2019, “The Political Economy of Bilateral Investment Treaties: The Conditional Effects of BITs on FDI Flows and Domestic Politics.” in Research Handbook on Foreign Direct Investment, edited by Markus Krajewski. Cheltenham, UK: Edward Elgar Publishing.
White Papers and Policy Reports
2017. “Leveraging WAIPA to Facilitate Private Sector Linkages.” World Association of Investment Promotion Agencies Research Note April.
“Incentivizing Embedded Investment: Evidence from Patterns of Foreign Direct Investment in Latin America'” (with Xander Slaski) Under Review
Governments frequently offer tax incentives to induce localized investments. This is puzzling because previous research finds tax incentives are rarely decisive factors in firms' locational decision-making. Some argue incentives reflect hyper capital mobility, which strengthens multinational enterprises' bargaining leverage vis-à-vis governments that wish to attract investment. Others emphasize the domestic political institutions and electoral considerations that incentivize politicians to publicly court investors. We argue firms' leverage over governments stems from investment characteristics associated with governments' broader development objectives. We test our argument on deal-level data on investment incentives in Latin America from 2010 to 2017. Our results indicate firms are more likely to receive incentives when they are already embedded in local markets and when they exhibit characteristics associated with low ex post mobility. These results suggest that incentives are not a way to attract mobile capital but are instead a reflection of the development priorities of the host state.
“Explaining Deference: Why and When do Policymakers think FDI needs Tax Incentives?” (with Alexander Slaski.)
Why do governments compete for investment through tax holidays when there is strong evidence that these incentives are rarely consequential to locational decisions (James, 2013; Jensen, 2016)? Previous scholarship has attributed pro-business policies such as investment incentives to: the structural power of business in an era of international capital mobility (Lindblom, 1977; Frieden, 1991; Strange, 1996), fiscal competition generated through political decentralization (Li, 2016; Rodriguez-Pose and Arbix, 2001), or electoral pandering by political leaders (Jensen and Malesky, 2018). However, there is currently little understanding about how government agents form beliefs over how to best attract investment. Building on insights from the bureaucratic politics and behavioral economics literatures, we anticipate investment promotion professionals are more likely to view investment incentives as effective attraction tools when they have limited private sector experience and when they work for in- vestment promotion agencies that are more integrated into the national bureaucracy and that evaluate employee performance based on deals closed. We test these expectations with a conjoint survey experiment of investment pro- motion professionals designed to uncover respondents’ beliefs over the relative importance of different components of the investment environment to firms’ locational decisions.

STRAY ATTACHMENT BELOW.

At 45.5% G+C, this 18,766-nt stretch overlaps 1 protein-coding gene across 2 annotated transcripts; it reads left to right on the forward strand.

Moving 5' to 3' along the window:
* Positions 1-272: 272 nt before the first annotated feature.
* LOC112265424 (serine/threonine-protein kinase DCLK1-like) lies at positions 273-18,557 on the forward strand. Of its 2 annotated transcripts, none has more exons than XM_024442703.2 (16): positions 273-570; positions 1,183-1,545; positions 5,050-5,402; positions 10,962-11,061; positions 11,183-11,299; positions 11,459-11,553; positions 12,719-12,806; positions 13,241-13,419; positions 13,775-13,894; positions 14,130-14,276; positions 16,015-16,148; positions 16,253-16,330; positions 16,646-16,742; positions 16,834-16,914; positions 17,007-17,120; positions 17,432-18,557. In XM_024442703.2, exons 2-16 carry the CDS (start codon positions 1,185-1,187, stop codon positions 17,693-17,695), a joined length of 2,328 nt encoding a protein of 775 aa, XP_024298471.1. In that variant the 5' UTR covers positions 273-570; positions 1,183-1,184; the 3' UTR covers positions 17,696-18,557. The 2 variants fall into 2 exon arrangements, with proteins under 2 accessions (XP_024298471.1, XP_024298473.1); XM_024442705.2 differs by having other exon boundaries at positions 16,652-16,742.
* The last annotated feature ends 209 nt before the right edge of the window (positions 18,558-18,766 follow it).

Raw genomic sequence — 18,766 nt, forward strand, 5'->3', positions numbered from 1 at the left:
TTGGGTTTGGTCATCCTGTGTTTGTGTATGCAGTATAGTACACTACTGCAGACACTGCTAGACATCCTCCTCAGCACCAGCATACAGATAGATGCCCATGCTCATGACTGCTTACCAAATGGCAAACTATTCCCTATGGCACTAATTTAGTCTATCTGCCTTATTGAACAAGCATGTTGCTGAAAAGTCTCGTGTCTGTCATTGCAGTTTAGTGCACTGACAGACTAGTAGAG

“Political Investment Cycles: Electoral Competition and Timing of Investment Announcements” (with Jonas Bunte and Paulo Cavallo)
“Market Concentration, Transnational Corporate Networks, and Politically-Connected Firms” (with William K. Winecoff.)
“Investment Incentives, Industrial Policy, and Upgrading: Evidence from FDI Projects in Latin America”
“The Social Identities of Investment Promotion Agencies” (with Geoffrey Gertz)
In recent decades, nearly all countries have established an investment promotion agency (IPA) to attract and retain foreign investment. These IPAs have an inherent dual nature, functioning both as the face of government to foreign investors and as an advocate for foreign firms within the government bureaucracy. While this dual nature means IPAs are well positioned to orchestrate the attraction of productive investment, it also creates significant tensions, as the interests of governments and foreign investors are not always aligned. IPAs are thus torn between advocating for the removal of any obstacles to foreign investment and the need to regulate businesses to advance the government’s agenda, such as boosting domestic employment and technology transfer. In this paper, we explore variation in how IPAs manage these tensions. We argue that countries’ broader economic strategies as well as the governance structure of IPAs generate distinct rationales for IPA authorities’ beliefs and behavior. We introduce a new typology for analyzing IPAs, which helps to explain how different IPAs manage these tensions and how these choices influence their activities. Based on variation in an IPA’s governance structure and economic ideology, we identify four different ideal types of IPAs: the dealmaker, the gatekeeper, the advocate, and the functionary. We argue that these distinct types of IPAs approach their mandates of investment attraction in different ways. These variations in promotional strategies and tactics, in turn, ultimately condition IPAs’ potential and limits in contributing to sustainable, inclusive development. This research enriches our understanding of investment promotion—an under-studied subject in the International Political Economy literature—and contributes to ongoing debates on how states manage economic globalization.